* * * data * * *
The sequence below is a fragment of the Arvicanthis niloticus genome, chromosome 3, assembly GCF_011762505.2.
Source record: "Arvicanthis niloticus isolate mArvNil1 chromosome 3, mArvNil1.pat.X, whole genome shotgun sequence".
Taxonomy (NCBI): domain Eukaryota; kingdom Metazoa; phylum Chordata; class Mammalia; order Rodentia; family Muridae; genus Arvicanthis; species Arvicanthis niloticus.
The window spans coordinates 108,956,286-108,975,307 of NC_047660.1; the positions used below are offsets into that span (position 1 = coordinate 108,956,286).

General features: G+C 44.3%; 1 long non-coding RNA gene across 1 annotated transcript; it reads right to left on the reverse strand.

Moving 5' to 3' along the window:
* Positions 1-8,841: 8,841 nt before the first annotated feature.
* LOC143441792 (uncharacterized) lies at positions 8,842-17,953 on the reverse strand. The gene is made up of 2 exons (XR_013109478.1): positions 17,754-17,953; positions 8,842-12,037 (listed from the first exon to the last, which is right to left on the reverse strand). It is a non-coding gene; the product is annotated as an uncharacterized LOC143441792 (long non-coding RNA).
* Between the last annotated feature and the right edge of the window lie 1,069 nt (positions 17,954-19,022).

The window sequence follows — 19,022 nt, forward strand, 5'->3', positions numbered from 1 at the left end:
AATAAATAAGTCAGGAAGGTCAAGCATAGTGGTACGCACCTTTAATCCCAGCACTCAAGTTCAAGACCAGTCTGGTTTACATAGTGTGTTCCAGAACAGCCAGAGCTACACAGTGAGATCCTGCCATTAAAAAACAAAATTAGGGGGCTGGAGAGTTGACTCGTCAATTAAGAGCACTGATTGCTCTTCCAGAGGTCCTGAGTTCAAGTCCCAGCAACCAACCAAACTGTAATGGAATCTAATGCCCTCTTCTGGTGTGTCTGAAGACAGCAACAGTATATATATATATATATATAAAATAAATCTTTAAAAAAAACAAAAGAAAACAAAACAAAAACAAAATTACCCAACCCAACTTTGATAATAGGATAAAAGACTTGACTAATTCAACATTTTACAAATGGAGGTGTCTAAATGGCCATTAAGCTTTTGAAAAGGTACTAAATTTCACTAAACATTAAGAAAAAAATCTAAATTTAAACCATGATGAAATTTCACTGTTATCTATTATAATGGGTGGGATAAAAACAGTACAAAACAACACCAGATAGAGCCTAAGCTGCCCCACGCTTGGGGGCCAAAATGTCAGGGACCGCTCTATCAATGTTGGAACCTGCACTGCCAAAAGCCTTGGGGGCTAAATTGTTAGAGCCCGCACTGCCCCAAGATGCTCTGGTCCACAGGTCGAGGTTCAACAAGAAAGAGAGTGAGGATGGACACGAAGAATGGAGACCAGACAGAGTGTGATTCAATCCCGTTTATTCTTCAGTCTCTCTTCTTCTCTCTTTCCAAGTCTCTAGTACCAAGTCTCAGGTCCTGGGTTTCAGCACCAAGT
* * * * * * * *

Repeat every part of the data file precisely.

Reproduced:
The sequence below is a fragment of the Arvicanthis niloticus genome, chromosome 3, assembly GCF_011762505.2.
Source record: "Arvicanthis niloticus isolate mArvNil1 chromosome 3, mArvNil1.pat.X, whole genome shotgun sequence".
Taxonomy (NCBI): domain Eukaryota; kingdom Metazoa; phylum Chordata; class Mammalia; order Rodentia; family Muridae; genus Arvicanthis; species Arvicanthis niloticus.
The window spans coordinates 108,956,286-108,975,307 of NC_047660.1; the positions used below are offsets into that span (position 1 = coordinate 108,956,286).

General features: G+C 44.3%; 1 long non-coding RNA gene across 1 annotated transcript; it reads right to left on the reverse strand.

Moving 5' to 3' along the window:
* Positions 1-8,841: 8,841 nt before the first annotated feature.
* LOC143441792 (uncharacterized) lies at positions 8,842-17,953 on the reverse strand. The gene is made up of 2 exons (XR_013109478.1): positions 17,754-17,953; positions 8,842-12,037 (listed from the first exon to the last, which is right to left on the reverse strand). It is a non-coding gene; the product is annotated as an uncharacterized LOC143441792 (long non-coding RNA).
* Between the last annotated feature and the right edge of the window lie 1,069 nt (positions 17,954-19,022).

The window sequence follows — 19,022 nt, forward strand, 5'->3', positions numbered from 1 at the left end:
AATAAATAAGTCAGGAAGGTCAAGCATAGTGGTACGCACCTTTAATCCCAGCACTCAAGTTCAAGACCAGTCTGGTTTACATAGTGTGTTCCAGAACAGCCAGAGCTACACAGTGAGATCCTGCCATTAAAAAACAAAATTAGGGGGCTGGAGAGTTGACTCGTCAATTAAGAGCACTGATTGCTCTTCCAGAGGTCCTGAGTTCAAGTCCCAGCAACCAACCAAACTGTAATGGAATCTAATGCCCTCTTCTGGTGTGTCTGAAGACAGCAACAGTATATATATATATATATATAAAATAAATCTTTAAAAAAAACAAAAGAAAACAAAACAAAAACAAAATTACCCAACCCAACTTTGATAATAGGATAAAAGACTTGACTAATTCAACATTTTACAAATGGAGGTGTCTAAATGGCCATTAAGCTTTTGAAAAGGTACTAAATTTCACTAAACATTAAGAAAAAAATCTAAATTTAAACCATGATGAAATTTCACTGTTATCTATTATAATGGGTGGGATAAAAACAGTACAAAACAACACCAGATAGAGCCTAAGCTGCCCCACGCTTGGGGGCCAAAATGTCAGGGACCGCTCTATCAATGTTGGAACCTGCACTGCCAAAAGCCTTGGGGGCTAAATTGTTAGAGCCCGCACTGCCCCAAGATGCTCTGGTCCACAGGTCGAGGTTCAACAAGAAAGAGAGTGAGGATGGACACGAAGAATGGAGACCAGACAGAGTGTGATTCAATCCCGTTTATTCTTCAGTCTCTCTTCTTCTCTCTTTCCAAGTCTCTAGTACCAAGTCTCAGGTCCTGGGTTTCAGCACCAAGT